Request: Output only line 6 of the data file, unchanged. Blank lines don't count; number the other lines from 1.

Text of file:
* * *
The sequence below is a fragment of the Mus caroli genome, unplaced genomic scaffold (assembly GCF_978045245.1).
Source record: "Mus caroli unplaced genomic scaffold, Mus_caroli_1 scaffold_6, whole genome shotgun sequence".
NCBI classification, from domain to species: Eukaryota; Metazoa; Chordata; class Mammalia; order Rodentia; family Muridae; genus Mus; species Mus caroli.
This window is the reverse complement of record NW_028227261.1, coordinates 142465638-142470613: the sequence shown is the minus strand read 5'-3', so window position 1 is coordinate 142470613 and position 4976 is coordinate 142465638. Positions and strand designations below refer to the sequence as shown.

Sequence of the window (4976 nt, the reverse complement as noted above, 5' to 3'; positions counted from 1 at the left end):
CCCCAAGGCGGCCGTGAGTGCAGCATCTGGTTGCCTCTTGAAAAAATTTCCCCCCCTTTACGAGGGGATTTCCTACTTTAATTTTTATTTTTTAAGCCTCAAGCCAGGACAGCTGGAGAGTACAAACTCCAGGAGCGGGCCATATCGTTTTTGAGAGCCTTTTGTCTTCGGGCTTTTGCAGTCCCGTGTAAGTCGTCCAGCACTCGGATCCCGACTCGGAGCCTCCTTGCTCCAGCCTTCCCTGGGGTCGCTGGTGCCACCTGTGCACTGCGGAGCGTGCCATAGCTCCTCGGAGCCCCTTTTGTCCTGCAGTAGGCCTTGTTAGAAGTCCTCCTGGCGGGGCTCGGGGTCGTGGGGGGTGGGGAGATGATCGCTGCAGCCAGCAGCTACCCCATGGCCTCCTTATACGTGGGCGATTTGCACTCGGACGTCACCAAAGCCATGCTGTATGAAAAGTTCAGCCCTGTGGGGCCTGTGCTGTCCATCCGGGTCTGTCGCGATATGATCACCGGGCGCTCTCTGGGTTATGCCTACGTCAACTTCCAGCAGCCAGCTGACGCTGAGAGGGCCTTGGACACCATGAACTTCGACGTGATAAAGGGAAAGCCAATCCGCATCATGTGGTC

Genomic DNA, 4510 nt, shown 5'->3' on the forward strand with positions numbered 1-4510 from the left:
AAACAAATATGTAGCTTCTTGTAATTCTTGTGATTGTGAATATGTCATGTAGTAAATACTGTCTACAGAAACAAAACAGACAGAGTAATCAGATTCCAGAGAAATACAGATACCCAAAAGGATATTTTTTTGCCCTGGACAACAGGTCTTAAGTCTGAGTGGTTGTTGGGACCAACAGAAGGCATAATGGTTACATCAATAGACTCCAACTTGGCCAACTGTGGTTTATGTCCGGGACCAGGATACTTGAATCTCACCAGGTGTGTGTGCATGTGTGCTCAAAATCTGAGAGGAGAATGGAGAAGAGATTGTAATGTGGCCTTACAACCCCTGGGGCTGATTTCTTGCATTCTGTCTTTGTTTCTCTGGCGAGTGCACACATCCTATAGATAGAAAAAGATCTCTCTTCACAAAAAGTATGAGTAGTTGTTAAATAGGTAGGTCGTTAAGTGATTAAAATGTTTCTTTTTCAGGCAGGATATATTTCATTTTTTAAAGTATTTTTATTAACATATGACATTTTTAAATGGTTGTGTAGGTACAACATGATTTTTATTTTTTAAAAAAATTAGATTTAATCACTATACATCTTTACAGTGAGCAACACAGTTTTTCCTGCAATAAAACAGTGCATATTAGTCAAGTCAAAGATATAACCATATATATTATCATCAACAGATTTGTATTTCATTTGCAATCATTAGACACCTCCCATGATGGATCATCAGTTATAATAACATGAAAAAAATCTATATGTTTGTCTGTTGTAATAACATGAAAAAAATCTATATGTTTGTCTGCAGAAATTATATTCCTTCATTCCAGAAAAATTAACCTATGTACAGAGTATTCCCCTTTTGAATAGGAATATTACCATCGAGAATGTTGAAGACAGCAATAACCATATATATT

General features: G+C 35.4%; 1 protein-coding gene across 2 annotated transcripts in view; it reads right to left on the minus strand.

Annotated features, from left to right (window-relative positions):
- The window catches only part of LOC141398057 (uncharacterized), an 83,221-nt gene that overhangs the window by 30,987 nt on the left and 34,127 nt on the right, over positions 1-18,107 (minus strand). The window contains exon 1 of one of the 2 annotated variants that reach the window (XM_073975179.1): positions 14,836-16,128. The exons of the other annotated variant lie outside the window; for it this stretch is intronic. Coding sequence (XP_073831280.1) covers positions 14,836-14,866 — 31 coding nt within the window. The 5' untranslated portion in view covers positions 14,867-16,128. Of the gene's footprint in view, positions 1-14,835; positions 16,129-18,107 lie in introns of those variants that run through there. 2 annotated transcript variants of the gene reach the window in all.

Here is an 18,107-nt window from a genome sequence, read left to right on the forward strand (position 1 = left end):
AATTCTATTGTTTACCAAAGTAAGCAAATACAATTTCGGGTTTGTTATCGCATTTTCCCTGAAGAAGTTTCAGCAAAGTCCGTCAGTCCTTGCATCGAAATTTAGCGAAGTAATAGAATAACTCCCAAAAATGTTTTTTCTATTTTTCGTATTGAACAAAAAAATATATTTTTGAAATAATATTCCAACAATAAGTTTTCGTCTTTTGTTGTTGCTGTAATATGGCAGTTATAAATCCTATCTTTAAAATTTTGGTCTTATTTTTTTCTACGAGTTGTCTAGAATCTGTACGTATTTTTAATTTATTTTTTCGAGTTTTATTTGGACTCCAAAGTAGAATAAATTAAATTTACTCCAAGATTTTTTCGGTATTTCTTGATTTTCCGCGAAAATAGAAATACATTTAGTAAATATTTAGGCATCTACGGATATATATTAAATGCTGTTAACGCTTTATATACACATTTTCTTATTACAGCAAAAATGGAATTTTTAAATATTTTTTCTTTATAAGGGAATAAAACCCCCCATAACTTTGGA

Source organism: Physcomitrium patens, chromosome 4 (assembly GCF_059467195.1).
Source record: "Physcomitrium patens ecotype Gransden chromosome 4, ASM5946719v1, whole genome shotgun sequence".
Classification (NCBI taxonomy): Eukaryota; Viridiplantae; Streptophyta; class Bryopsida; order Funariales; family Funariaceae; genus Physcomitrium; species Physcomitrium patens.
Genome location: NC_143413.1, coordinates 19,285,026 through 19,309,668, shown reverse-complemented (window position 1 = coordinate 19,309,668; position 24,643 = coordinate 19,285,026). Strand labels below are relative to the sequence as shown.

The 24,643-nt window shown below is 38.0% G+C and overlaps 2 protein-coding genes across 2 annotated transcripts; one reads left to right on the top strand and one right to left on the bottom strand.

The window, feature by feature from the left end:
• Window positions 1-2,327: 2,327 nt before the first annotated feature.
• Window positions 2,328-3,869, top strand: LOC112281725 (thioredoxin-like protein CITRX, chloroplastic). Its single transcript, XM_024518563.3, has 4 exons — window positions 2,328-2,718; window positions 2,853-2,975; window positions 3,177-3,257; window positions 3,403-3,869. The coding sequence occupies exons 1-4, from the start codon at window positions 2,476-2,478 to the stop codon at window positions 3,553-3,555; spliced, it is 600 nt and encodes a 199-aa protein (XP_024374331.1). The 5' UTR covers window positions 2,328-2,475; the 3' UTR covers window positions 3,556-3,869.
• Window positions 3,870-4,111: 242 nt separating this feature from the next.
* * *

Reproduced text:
CCCCAAGGCGGCCGTGAGTGCAGCATCTGGTTGCCTCTTGAAAAAATTTCCCCCCCTTTACGAGGGGATTTCCTACTTTAATTTTTATTTTTTAAGCCTCAAGCCAGGACAGCTGGAGAGTACAAACTCCAGGAGCGGGCCATATCGTTTTTGAGAGCCTTTTGTCTTCGGGCTTTTGCAGTCCCGTGTAAGTCGTCCAGCACTCGGATCCCGACTCGGAGCCTCCTTGCTCCAGCCTTCCCTGGGGTCGCTGGTGCCACCTGTGCACTGCGGAGCGTGCCATAGCTCCTCGGAGCCCCTTTTGTCCTGCAGTAGGCCTTGTTAGAAGTCCTCCTGGCGGGGCTCGGGGTCGTGGGGGGTGGGGAGATGATCGCTGCAGCCAGCAGCTACCCCATGGCCTCCTTATACGTGGGCGATTTGCACTCGGACGTCACCAAAGCCATGCTGTATGAAAAGTTCAGCCCTGTGGGGCCTGTGCTGTCCATCCGGGTCTGTCGCGATATGATCACCGGGCGCTCTCTGGGTTATGCCTACGTCAACTTCCAGCAGCCAGCTGACGCTGAGAGGGCCTTGGACACCATGAACTTCGACGTGATAAAGGGAAAGCCAATCCGCATCATGTGGTC